M5S openly oppose new gas drilling, waste incinerators and nuclear power, with the last being described as “incompatible with the energy transition” due to “inherent flaws” and “vulnerability”. 

The Amager Bakke waste incinerator in Copenhagen.

The anti-establishment Five-Star Movement strongly opposes waste incinerators, pushing for ‘greener’ waste disposal models. Photo by Ida Guldbaek ARENSTEN / Ritzau SCANPIX / AFP

Italia Viva-Azione (or third pole)

The so-called ‘terzo polo’ (third pole) unites two relatively new centrist parties: Italia Viva (Italy Alive), led by former premier Matteo Renzi, and Azione (Action), led by Carlo Calenda.

In a joint programme, the parties pledge to reduce Italy’s dependence on Russian gas imports through the construction of new regasification plants and a marked increase in the amount of renewable energy produced in the country – no details about what types of renewable sources the coalition refers to are given. 

The third pole also says it is committed to following the EU’s FitFor55 guidelines, i.e. working to reduce Italy’s gas emissions by at least 55 percent by 2030.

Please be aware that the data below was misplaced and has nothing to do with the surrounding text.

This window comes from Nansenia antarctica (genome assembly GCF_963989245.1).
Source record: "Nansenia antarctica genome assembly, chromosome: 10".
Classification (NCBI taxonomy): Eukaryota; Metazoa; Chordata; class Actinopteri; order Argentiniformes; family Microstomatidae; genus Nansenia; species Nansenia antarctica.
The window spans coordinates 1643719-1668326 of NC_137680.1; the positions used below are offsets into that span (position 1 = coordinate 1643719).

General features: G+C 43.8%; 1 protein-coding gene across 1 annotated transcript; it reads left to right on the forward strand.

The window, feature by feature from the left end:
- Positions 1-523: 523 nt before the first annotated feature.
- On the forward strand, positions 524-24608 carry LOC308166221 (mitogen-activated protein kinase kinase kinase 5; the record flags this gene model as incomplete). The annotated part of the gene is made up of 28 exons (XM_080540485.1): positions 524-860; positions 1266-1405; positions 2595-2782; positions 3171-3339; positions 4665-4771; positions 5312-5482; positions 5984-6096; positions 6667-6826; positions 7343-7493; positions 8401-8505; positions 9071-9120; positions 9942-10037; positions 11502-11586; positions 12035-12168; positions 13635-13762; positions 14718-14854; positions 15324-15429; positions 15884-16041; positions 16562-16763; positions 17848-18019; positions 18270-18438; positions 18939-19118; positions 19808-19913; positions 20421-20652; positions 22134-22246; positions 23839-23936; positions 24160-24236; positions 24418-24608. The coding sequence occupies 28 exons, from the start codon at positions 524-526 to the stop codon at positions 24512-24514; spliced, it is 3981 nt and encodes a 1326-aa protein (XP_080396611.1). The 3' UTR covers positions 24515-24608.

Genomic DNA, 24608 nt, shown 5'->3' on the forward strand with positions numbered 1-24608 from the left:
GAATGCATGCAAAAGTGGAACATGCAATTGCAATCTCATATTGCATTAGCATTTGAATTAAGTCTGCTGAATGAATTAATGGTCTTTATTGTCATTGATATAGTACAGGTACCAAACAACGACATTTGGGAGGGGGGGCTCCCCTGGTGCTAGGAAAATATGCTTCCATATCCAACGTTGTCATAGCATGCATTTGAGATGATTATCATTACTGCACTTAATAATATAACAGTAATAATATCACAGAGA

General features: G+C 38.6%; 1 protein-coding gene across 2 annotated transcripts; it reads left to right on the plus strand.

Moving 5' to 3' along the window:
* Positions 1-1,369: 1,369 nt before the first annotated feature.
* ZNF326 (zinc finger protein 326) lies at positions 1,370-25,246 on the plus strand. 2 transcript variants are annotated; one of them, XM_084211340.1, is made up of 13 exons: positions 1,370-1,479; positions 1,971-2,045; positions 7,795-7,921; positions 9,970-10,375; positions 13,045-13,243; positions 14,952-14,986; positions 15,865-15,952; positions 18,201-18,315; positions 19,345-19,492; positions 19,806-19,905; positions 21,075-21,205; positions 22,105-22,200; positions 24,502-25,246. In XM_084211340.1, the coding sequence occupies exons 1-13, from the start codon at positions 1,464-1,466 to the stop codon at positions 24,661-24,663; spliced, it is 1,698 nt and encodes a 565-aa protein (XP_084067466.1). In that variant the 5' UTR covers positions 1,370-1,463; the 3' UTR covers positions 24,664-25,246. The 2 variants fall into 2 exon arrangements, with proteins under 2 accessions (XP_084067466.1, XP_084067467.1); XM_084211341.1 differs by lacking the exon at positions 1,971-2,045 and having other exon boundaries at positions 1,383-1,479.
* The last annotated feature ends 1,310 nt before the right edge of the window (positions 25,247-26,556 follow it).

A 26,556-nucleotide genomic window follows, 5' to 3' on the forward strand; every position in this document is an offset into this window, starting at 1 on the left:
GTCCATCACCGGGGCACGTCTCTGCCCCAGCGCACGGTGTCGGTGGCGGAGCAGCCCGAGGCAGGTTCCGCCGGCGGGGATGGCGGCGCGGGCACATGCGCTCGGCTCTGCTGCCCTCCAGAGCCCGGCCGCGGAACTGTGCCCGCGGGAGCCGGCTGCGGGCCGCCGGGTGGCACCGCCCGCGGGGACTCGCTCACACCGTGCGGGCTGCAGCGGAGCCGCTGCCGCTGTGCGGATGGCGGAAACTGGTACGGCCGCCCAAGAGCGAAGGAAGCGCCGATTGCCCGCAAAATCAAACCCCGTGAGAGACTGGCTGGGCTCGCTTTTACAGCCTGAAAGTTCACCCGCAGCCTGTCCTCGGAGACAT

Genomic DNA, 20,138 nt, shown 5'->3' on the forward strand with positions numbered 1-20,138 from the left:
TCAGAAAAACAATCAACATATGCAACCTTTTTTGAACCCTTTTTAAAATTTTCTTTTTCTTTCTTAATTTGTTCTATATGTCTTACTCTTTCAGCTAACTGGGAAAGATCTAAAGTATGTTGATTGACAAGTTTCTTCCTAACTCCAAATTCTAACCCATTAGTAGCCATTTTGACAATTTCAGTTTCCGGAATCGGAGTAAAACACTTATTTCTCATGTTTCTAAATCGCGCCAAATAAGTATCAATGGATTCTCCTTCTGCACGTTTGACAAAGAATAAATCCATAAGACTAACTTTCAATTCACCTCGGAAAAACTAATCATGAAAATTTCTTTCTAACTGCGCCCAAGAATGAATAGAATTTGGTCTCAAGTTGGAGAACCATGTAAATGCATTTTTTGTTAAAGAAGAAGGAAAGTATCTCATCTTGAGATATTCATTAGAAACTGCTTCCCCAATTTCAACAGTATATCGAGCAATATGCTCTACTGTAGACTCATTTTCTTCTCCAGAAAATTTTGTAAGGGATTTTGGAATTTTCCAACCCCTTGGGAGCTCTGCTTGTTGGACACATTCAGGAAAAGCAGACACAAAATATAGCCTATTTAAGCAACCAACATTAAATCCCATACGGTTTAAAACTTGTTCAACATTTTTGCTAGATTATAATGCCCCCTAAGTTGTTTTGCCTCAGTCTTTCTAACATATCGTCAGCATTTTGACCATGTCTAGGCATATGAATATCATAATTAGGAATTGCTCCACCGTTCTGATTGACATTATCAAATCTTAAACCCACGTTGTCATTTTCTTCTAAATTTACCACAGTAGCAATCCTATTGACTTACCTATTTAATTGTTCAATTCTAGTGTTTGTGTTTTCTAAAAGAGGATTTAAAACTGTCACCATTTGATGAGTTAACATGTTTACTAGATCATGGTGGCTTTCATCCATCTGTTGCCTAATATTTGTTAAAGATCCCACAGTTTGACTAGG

Like the right, they express strong support for nuclear power, which they regard as essential to the achieving these emissions targets.

Find all the latest news on Italy’s election race here.

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ITALIAN ELECTIONS

ANALYSIS: Italy’s hard right set to clash with EU allies over Russia

Italian election winner Giorgia Meloni may at first glance have much in common with ultra-conservative governments in fellow EU nations Poland and Hungary, but experts say that when it comes to real-world policy any alliance could soon run into limits.

ANALYSIS: Italy's hard right set to clash with EU allies over Russia

Reaction to Sunday’s strong result for Meloni’s Brothers of Italy party was muted from pillars of EU integration like Paris and Berlin, but Warsaw and Budapest were warm in their congratulations.